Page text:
Poster Presentation HUPO 2019 - 18th Human Proteome Organization World Congress

Enhancing extracellular vesicle isolation of human plasma verified by high resolution lipidomics  (#427)

Amani Batarseh 1 , Alex Chen 2 , Kim Ekroos 3 , Susannah Hallal 4 , Kim Kaufman 5 , Michael Mariani 6
  1. BCAL Diagnostics, Eveleigh, NSW, Australia
  2. LC-MS Engineer, Thermo Fisher Scientific, Scoresby, NSW, Australia
  3. Founder & CEO at Lipidomics Consulting Ltd. , Esbo, Finland
  4. Discipline of Pathology, Brain and Mind Centre, Sydney Medical School, University of Sydney, Camperdown, NSW, Australia
  5. Head of Brain Cancer Research, University of Sydney, Camperdown, NSW, Australia
  6. Sales & Applications Manager ANZ - LSMS , Thermo Fisher Scientific, North Ryde, NSW, Australia

Extracellular vesicles (EVs) are secreted from many cell types and play important roles in intercellular communication. EVs carry a range of biomolecules that reflect the identity and molecular state of their parental cell and are found in biological fluids. Omics studies have extensively focused on characterisation of the protein and nucleic acid cargo of EVs while lipids are less studied. EVs are increasingly being utilised in disease diagnosis as they are considered to carry valuable information about the disease state. Thus, novel disease biomarkers might be identified in EV lipidomes.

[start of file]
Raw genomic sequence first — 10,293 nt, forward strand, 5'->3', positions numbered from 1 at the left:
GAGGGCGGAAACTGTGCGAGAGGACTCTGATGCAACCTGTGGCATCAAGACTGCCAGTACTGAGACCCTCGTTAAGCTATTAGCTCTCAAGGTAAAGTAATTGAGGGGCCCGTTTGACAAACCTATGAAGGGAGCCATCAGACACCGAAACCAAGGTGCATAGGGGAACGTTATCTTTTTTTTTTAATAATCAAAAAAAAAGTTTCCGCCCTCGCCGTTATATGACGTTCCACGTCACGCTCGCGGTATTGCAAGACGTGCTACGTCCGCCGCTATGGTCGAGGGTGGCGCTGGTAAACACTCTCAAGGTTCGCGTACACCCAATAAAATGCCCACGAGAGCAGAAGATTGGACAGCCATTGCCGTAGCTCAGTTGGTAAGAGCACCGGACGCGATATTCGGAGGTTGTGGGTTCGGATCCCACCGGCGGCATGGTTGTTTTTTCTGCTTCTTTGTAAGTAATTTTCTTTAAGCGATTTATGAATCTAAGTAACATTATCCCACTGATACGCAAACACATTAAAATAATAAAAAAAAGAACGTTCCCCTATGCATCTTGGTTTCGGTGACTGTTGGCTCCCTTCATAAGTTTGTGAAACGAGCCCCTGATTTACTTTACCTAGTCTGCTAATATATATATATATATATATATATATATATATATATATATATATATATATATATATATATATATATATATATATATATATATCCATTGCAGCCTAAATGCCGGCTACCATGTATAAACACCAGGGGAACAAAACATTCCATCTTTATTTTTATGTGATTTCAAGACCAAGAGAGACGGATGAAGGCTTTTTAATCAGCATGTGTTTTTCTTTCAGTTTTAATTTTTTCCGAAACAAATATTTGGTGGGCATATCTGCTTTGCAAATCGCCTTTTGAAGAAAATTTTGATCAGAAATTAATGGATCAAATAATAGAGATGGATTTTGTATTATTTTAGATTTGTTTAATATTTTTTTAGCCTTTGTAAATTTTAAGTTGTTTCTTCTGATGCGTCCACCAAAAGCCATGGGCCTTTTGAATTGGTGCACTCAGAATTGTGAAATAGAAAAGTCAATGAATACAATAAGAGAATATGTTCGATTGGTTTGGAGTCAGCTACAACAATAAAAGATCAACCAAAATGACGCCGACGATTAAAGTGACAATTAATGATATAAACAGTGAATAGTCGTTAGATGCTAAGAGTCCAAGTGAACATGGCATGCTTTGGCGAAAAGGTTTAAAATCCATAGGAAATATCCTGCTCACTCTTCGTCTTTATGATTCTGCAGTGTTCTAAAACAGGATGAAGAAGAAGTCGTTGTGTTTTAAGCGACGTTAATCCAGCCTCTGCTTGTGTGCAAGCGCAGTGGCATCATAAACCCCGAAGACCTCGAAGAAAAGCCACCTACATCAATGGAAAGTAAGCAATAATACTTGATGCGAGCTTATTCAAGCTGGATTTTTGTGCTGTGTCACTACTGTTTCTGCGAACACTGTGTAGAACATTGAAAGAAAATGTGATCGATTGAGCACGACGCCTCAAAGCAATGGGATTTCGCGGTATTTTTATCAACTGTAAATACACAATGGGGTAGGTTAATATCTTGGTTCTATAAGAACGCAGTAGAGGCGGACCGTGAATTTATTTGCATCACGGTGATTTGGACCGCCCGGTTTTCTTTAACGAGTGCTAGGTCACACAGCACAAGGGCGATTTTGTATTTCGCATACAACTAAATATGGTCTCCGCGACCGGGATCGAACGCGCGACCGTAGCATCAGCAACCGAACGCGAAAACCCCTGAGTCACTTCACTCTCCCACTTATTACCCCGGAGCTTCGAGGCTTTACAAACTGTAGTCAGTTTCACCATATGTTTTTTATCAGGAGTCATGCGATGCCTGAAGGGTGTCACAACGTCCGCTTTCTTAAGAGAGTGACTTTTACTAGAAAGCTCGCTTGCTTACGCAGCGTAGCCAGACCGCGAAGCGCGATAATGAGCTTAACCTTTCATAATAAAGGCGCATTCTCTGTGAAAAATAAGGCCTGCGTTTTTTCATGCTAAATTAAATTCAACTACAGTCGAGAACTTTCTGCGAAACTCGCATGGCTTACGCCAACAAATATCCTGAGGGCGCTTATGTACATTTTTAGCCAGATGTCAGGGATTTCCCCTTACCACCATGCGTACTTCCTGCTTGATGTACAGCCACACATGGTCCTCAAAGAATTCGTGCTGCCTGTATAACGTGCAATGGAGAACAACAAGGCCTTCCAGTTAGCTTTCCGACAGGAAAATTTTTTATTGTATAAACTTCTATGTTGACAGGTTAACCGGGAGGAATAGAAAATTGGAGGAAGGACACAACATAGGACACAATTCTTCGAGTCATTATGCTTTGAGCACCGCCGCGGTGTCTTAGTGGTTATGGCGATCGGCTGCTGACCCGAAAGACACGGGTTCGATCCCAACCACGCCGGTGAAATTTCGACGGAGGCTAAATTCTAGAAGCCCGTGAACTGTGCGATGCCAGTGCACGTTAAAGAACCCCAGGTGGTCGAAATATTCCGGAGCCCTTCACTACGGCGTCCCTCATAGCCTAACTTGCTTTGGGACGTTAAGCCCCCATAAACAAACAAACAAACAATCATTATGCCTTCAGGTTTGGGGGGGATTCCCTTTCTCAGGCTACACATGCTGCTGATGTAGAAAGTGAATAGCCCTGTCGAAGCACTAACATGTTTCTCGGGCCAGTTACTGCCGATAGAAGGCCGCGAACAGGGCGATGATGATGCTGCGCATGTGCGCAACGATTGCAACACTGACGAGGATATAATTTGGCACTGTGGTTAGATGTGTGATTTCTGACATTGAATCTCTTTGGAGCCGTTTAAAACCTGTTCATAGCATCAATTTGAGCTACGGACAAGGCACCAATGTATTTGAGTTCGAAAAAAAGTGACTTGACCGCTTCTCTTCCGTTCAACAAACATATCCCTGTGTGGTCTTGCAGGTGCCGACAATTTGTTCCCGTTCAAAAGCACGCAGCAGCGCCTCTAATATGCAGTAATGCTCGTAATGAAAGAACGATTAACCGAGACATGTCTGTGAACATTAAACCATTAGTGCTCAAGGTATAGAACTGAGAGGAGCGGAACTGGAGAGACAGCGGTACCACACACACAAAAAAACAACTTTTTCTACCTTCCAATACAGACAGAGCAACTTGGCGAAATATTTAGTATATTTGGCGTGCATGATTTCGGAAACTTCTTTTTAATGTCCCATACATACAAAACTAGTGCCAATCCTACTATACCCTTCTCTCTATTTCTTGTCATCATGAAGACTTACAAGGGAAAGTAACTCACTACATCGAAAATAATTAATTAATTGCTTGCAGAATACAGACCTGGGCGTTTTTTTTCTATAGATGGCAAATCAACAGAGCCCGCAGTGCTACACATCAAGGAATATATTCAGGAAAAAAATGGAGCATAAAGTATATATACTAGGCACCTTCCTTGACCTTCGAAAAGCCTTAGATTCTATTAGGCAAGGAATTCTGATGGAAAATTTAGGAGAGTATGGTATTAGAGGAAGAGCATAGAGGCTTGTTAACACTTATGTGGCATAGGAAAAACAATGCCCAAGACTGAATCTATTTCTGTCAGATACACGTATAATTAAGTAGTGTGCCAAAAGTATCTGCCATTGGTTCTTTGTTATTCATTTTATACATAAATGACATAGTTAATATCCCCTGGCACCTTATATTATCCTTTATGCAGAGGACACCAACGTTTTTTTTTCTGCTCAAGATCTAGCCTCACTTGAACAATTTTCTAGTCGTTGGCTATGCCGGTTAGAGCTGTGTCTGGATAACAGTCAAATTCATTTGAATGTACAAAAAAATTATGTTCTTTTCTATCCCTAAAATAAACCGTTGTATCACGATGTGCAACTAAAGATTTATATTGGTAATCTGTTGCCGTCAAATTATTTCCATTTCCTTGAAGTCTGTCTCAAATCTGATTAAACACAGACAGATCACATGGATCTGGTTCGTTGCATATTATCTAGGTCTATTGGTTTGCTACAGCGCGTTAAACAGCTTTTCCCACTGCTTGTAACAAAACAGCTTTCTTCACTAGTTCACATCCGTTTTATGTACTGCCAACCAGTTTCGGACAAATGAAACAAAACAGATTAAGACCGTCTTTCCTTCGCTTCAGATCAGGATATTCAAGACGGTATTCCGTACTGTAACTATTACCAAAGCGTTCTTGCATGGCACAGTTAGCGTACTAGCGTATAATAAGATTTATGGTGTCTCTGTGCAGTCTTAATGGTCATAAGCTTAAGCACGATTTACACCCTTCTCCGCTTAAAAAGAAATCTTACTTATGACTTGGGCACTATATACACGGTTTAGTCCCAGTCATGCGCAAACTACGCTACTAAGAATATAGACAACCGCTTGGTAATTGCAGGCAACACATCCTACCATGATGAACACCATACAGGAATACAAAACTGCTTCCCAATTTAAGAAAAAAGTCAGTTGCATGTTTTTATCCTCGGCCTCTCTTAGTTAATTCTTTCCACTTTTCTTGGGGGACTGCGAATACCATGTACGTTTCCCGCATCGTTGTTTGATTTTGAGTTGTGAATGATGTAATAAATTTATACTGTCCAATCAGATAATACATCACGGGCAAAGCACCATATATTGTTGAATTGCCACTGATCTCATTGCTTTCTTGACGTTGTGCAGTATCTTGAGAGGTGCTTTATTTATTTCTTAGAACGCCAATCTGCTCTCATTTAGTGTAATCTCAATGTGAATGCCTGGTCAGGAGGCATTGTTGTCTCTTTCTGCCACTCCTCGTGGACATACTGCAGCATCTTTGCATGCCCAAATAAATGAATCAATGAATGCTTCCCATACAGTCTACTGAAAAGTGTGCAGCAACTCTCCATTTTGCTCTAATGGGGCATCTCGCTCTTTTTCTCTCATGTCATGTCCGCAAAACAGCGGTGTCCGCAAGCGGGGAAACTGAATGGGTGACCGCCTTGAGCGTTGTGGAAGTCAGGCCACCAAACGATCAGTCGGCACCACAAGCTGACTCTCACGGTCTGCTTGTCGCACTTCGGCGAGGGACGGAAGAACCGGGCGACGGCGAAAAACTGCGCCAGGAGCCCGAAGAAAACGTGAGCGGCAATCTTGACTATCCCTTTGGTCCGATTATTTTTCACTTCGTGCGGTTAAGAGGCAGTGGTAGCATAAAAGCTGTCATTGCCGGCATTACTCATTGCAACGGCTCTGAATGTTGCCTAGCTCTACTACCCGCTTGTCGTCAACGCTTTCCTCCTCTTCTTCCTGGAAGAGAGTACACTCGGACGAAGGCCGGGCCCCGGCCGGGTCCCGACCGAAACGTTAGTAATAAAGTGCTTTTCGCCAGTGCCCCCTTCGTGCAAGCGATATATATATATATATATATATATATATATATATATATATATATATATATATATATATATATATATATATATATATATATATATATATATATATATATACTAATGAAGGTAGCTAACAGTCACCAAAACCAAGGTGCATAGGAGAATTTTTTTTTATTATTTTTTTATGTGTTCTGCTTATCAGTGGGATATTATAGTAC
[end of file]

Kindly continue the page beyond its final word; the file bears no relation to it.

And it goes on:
EVs were enriched from 1ml human plasma samples using ultracentrifugation, considered the gold standard approach for EV enrichment, and size exclusion chromatography(SEC) (Izon). Lipids extracted according to Matyash et al. (2008) were loaded on a C30 Acclaim column and analysed using targeted and untargeted lipidomics approaches using a Vanquish liquid chromatography (LC) system and Fusion orbitrap mass spectrometer (MS). LipidSearch software was used to annotate lipid species. 

More than 250 lipid species were identified and quantified in the plasma EVs following both enrichment methods. The two methods generated highly similar lipid profiles, indicating that SEC may be a viable alternative to the cumbersome UC method. Interestingly, the SEC approach yielded less lysophosphatidylcholine lipids, which may be related to a more homogenous vesicle population captured by SEC. Various literature reviews refer to glycerolipids, likely originating from co-isolating vesicles such as low-density lipoproteins, as contaminants in the EV fractions. We detected these lipids and propose that if they are differentially expressed in states of disease, they can be used as biomarkers independent of their origin. 

This study presents a workflow for comprehensive lipidomics of EVs using two isolation methods that are compatible with downstream state-of-the art LCMS, improving our ability to study the lipid components of EVs and identifying new disease biomarkers.